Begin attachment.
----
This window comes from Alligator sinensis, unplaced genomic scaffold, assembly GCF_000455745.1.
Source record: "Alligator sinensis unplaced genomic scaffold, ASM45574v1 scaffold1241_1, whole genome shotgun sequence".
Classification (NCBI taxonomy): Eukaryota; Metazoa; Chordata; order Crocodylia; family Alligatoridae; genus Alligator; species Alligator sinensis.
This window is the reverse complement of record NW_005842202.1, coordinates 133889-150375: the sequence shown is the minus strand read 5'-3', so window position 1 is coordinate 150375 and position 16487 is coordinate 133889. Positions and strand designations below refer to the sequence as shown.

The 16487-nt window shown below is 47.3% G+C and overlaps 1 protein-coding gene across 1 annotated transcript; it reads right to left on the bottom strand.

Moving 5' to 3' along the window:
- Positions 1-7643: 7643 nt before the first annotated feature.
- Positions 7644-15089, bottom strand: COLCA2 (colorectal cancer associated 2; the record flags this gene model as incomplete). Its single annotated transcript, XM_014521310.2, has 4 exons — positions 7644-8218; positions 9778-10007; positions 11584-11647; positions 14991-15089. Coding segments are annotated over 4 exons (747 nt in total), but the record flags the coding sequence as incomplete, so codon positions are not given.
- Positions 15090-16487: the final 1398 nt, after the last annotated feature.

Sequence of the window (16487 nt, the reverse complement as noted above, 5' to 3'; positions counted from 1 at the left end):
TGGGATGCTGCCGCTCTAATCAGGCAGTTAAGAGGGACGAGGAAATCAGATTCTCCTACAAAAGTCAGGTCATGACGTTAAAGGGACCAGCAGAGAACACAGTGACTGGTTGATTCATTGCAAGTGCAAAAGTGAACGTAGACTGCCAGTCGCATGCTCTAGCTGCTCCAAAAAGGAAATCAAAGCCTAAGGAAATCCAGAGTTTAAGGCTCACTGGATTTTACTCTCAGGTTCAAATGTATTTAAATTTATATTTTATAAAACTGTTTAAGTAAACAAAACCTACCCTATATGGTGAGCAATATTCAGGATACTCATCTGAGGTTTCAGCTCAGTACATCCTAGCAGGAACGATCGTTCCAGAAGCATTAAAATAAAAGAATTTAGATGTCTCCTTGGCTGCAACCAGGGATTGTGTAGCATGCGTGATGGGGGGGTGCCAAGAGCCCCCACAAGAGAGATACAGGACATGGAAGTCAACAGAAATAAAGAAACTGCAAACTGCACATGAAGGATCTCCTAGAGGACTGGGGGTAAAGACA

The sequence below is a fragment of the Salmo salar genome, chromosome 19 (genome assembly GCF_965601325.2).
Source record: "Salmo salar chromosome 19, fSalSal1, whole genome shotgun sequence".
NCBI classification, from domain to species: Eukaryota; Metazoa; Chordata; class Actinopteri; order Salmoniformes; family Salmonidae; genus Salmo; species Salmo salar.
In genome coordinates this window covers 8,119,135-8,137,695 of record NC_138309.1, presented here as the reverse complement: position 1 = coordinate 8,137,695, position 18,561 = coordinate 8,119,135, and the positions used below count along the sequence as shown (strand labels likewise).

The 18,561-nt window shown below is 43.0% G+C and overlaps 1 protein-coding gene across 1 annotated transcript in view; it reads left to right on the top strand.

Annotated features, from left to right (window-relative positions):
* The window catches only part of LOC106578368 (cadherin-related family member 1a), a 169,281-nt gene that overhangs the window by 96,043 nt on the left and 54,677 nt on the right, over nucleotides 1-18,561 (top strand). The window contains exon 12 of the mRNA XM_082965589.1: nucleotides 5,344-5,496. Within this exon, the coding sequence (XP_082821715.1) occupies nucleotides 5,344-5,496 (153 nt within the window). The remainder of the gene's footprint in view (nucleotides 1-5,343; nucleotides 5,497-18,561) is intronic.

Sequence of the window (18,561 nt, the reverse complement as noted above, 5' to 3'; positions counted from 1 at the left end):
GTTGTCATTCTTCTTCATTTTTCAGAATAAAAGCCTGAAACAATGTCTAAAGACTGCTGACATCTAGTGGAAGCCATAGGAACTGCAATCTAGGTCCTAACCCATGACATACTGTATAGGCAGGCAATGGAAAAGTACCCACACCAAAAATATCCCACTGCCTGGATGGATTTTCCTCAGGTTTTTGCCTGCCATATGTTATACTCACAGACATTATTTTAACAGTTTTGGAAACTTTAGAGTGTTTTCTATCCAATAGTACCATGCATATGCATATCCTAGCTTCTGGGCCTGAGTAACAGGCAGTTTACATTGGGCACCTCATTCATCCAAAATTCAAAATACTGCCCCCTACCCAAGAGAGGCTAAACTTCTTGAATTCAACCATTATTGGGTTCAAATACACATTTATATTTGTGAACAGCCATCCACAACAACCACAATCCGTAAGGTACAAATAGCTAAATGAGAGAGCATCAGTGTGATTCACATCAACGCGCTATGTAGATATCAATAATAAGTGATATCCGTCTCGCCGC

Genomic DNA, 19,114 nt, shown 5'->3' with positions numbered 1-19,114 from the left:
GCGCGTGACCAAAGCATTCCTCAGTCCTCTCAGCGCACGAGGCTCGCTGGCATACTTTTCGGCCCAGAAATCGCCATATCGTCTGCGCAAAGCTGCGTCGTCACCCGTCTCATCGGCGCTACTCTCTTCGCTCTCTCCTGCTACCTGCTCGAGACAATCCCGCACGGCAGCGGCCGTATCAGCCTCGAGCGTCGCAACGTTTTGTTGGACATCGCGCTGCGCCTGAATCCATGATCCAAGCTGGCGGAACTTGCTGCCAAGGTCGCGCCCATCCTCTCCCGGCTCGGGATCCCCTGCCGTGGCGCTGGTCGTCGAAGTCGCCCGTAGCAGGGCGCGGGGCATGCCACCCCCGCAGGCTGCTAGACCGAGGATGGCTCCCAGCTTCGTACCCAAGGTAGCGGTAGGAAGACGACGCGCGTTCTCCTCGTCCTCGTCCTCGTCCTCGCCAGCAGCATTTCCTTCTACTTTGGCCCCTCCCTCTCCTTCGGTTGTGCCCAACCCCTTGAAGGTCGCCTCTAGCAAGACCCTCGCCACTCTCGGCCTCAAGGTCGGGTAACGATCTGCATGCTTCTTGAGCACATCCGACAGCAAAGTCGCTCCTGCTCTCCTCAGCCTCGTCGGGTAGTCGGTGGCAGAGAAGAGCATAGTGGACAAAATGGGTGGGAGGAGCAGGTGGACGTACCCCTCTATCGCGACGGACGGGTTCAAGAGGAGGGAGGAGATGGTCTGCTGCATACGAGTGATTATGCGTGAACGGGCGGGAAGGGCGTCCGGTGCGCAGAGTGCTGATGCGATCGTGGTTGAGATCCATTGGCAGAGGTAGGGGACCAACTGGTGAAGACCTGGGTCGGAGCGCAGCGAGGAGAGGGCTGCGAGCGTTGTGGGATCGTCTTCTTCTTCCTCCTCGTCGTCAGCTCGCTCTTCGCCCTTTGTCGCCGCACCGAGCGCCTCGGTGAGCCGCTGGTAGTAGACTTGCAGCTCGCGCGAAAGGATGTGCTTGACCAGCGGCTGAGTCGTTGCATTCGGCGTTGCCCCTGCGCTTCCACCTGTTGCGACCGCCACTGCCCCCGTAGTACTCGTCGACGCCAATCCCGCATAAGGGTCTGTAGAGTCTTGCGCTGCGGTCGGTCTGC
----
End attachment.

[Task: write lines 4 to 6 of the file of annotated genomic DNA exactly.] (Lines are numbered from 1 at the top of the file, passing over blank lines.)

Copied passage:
This window is the reverse complement of record NW_005842202.1, coordinates 133889-150375: the sequence shown is the minus strand read 5'-3', so window position 1 is coordinate 150375 and position 16487 is coordinate 133889. Positions and strand designations below refer to the sequence as shown.

The 16487-nt window shown below is 47.3% G+C and overlaps 1 protein-coding gene across 1 annotated transcript; it reads right to left on the bottom strand.

Moving 5' to 3' along the window: